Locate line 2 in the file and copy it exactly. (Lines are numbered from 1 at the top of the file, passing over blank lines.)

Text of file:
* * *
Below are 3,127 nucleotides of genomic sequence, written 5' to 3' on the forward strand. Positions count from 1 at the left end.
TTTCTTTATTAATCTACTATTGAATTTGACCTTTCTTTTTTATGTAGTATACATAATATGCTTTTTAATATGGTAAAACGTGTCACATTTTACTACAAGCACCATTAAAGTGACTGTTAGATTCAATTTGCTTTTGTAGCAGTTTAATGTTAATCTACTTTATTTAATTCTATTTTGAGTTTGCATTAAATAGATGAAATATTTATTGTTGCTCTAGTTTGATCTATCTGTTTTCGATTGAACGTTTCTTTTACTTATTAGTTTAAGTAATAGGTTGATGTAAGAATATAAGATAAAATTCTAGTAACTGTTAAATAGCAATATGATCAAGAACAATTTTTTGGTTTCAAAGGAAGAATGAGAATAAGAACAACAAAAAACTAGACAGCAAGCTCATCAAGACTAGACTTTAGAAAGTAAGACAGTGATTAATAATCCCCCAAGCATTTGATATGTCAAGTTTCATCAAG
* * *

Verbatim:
TTTCTTTATTAATCTACTATTGAATTTGACCTTTCTTTTTTATGTAGTATACATAATATGCTTTTTAATATGGTAAAACGTGTCACATTTTACTACAAGCACCATTAAAGTGACTGTTAGATTCAATTTGCTTTTGTAGCAGTTTAATGTTAATCTACTTTATTTAATTCTATTTTGAGTTTGCATTAAATAGATGAAATATTTATTGTTGCTCTAGTTTGATCTATCTGTTTTCGATTGAACGTTTCTTTTACTTATTAGTTTAAGTAATAGGTTGATGTAAGAATATAAGATAAAATTCTAGTAACTGTTAAATAGCAATATGATCAAGAACAATTTTTTGGTTTCAAAGGAAGAATGAGAATAAGAACAACAAAAAACTAGACAGCAAGCTCATCAAGACTAGACTTTAGAAAGTAAGACAGTGATTAATAATCCCCCAAGCATTTGATATGTCAAGTTTCATCAAG